1. Cold weather makes your brassicas very sweet. This is a great reason to grow brassicas in the fall to pick during winter. (However, some years it gets too cold (10 degrees or lower) and we lose some of the brassicas.) This winter was mild and everything made it through without protection with row covers or poly-tunnels.
2. There are fewer pests to deal with in the fall and winter season.
3. Pick your overwintered leafy & root brassicas (kale, collards, brussel sprouts, turnips etc.) before they bolt (go to flower). Bolting happens before you know it and then all the plant's energy is sent into flower and seed production. This is great if you want seeds, but we've learned that by the time seeds are produced, aphids are in full force and it's not fun to deal with. If brassicas are already flowering, you can use the flowers and buds in cooking just like broccoli.
|Kale flower bud forming|
4. Sometimes overwintered vegetables don't grow like they should. Maybe we planted too late in the season, didn't fertilize right, or there were too many temperature swings. For example, our kohl rabi didn't fully form round bulbs, they are more elongated. Now they are starting to bolt, so we know they are not going to get any bigger. However, the stem tastes just as sweet as proper looking kohl rabi does, so we harvested it and ate it.
|Kohl rabi that didn't fully form right|
5. After harvesting your winter crops, process them in such a way to make them easy to use for cooking. I'm trying hard to get better at this.
|Lots of curly Kale to process|
To Process Kale:
- De-stem and tear into 1 to 2 inch sized pieces
- Blanche Kale in boiling water for 2 minutes
- Ice Bath- move Kale to large bowl full of ice water to stop cooking process
- Freeze in cooking-friendly sized portions. I used muffin tins for an initial freeze, then packed the small portions in gallon freezer bags.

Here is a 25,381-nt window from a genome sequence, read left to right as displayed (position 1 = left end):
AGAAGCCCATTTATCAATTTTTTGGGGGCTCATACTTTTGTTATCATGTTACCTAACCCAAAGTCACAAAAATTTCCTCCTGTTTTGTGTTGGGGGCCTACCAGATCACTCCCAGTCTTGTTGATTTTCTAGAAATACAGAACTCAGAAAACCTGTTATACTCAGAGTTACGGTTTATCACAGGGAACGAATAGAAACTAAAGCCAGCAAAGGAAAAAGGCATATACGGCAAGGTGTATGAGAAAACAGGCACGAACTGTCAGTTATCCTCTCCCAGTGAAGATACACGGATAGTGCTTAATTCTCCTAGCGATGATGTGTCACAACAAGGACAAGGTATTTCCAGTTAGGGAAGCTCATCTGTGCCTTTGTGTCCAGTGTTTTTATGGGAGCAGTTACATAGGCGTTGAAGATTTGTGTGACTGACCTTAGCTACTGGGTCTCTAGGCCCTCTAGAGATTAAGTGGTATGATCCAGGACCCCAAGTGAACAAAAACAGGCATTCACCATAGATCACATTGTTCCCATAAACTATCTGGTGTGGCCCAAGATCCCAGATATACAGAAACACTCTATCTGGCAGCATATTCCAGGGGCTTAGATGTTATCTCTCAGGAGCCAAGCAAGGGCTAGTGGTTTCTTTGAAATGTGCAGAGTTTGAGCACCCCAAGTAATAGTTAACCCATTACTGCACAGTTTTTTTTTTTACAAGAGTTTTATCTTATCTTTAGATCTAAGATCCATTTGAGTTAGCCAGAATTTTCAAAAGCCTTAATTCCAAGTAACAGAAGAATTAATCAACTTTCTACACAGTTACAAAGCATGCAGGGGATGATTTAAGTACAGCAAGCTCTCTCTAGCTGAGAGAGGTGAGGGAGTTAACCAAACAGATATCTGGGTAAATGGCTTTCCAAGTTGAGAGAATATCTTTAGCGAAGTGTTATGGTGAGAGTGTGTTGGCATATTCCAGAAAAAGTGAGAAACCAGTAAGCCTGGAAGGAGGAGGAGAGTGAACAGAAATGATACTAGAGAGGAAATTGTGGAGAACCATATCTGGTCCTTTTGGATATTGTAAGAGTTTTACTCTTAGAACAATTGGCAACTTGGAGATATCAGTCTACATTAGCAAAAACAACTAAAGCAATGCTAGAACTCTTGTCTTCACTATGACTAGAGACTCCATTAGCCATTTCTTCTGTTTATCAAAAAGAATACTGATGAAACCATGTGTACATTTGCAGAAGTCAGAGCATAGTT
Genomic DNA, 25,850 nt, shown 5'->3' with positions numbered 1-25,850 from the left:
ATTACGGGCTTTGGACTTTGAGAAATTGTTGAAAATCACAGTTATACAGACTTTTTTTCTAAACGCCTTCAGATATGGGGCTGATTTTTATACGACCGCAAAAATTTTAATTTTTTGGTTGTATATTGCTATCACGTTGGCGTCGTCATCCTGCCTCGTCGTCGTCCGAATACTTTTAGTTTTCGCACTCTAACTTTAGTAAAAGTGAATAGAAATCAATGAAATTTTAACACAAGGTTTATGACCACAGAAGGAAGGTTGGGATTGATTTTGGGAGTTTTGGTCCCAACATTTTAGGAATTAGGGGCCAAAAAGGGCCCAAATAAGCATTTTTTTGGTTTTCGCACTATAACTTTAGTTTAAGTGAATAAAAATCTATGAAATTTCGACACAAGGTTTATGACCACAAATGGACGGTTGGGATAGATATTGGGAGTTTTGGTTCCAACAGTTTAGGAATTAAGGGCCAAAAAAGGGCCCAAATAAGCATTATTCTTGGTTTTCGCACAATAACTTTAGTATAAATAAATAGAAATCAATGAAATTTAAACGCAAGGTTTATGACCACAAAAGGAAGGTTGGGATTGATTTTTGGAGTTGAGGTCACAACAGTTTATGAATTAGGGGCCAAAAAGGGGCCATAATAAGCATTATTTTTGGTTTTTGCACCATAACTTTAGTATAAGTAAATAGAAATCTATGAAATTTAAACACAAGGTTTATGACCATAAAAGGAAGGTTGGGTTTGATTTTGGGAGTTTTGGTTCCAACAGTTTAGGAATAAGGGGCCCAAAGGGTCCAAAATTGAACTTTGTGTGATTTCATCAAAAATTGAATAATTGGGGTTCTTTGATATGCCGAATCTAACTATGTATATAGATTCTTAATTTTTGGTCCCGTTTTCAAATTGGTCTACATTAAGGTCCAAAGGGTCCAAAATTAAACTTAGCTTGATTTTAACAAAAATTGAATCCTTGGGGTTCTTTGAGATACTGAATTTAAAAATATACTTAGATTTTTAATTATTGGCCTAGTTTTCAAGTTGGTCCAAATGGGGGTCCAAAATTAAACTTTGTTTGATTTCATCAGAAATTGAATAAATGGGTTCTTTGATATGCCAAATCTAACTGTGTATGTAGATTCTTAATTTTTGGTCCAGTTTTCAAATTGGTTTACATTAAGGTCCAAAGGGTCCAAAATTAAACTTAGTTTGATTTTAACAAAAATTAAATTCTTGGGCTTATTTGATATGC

Another way to use a lot of Kale is to make Kale Chips. Basically clean, de-stem, and dry the kale. Coat in olive oil and any seasonings you like. Bake on cookie sheets at 350 degrees for 15 minutes or until kale is crispy. I made some for the first time this weekend. I think I used too much sea salt. I added some garlic granules to the second batch and they tasted better.
Other winter crops we cleared out this weekend were beets, kohl rabi, brussels sprouts, turnips, bok choy, and carrots. The beets were small and covered in root hairs, but we cooked them up anyway. The turnips were very large and cracked. I thought they'd be woody and nasty, but they were super juicy and sweet. The carrots were anemic, pretty sure I planted them too late, I cleaned and froze them for future soup stock. The bok choy harbored snails and an earwig, but otherwise still looked edible.
The winter crops that are still left if the ground from fall are broccoli, young brussel sprouts, garlic, green onions, fava beans, lettuce, spinach, and chard.
To summarize: process and enjoy those mature winter crops before they bolt and get attacked by all the bugs that are emerging from their winter slumber. Plus now is a good time to clean out those garden beds to make way for spring crops.